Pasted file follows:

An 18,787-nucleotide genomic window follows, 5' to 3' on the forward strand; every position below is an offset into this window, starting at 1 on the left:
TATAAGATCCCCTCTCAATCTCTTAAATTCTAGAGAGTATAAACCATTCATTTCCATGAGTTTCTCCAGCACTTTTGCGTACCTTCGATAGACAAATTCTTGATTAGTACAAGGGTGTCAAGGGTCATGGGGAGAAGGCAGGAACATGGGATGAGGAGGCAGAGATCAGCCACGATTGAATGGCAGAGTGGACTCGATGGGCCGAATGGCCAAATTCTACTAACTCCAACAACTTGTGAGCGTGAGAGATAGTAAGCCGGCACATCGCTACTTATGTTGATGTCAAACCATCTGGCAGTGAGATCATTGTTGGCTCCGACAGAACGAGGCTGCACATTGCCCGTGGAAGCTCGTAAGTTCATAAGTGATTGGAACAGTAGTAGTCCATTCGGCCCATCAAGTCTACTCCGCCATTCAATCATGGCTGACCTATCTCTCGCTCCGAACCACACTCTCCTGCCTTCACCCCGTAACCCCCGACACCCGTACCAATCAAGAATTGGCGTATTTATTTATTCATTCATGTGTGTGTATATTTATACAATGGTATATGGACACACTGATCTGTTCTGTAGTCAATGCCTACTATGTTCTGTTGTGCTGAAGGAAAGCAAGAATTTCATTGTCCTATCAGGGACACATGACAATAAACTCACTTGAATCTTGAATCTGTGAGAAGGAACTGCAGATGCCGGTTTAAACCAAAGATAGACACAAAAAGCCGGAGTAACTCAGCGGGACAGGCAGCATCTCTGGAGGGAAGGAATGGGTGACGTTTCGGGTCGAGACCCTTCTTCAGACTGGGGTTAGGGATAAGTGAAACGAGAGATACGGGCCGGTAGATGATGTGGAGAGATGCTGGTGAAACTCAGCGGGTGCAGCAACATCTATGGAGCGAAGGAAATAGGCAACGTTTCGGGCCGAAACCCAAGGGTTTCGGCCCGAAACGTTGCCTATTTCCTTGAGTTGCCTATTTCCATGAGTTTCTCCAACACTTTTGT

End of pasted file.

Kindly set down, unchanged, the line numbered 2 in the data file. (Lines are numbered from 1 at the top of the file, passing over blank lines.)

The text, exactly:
TATAAGATCCCCTCTCAATCTCTTAAATTCTAGAGAGTATAAACCATTCATTTCCATGAGTTTCTCCAGCACTTTTGCGTACCTTCGATAGACAAATTCTTGATTAGTACAAGGGTGTCAAGGGTCATGGGGAGAAGGCAGGAACATGGGATGAGGAGGCAGAGATCAGCCACGATTGAATGGCAGAGTGGACTCGATGGGCCGAATGGCCAAATTCTACTAACTCCAACAACTTGTGAGCGTGAGAGATAGTAAGCCGGCACATCGCTACTTATGTTGATGTCAAACCATCTGGCAGTGAGATCATTGTTGGCTCCGACAGAACGAGGCTGCACATTGCCCGTGGAAGCTCGTAAGTTCATAAGTGATTGGAACAGTAGTAGTCCATTCGGCCCATCAAGTCTACTCCGCCATTCAATCATGGCTGACCTATCTCTCGCTCCGAACCACACTCTCCTGCCTTCACCCCGTAACCCCCGACACCCGTACCAATCAAGAATTGGCGTATTTATTTATTCATTCATGTGTGTGTATATTTATACAATGGTATATGGACACACTGATCTGTTCTGTAGTCAATGCCTACTATGTTCTGTTGTGCTGAAGGAAAGCAAGAATTTCATTGTCCTATCAGGGACACATGACAATAAACTCACTTGAATCTTGAATCTGTGAGAAGGAACTGCAGATGCCGGTTTAAACCAAAGATAGACACAAAAAGCCGGAGTAACTCAGCGGGACAGGCAGCATCTCTGGAGGGAAGGAATGGGTGACGTTTCGGGTCGAGACCCTTCTTCAGACTGGGGTTAGGGATAAGTGAAACGAGAGATACGGGCCGGTAGATGATGTGGAGAGATGCTGGTGAAACTCAGCGGGTGCAGCAACATCTATGGAGCGAAGGAAATAGGCAACGTTTCGGGCCGAAACCCAAGGGTTTCGGCCCGAAACGTTGCCTATTTCCTTGAGTTGCCTATTTCCATGAGTTTCTCCAACACTTTTGT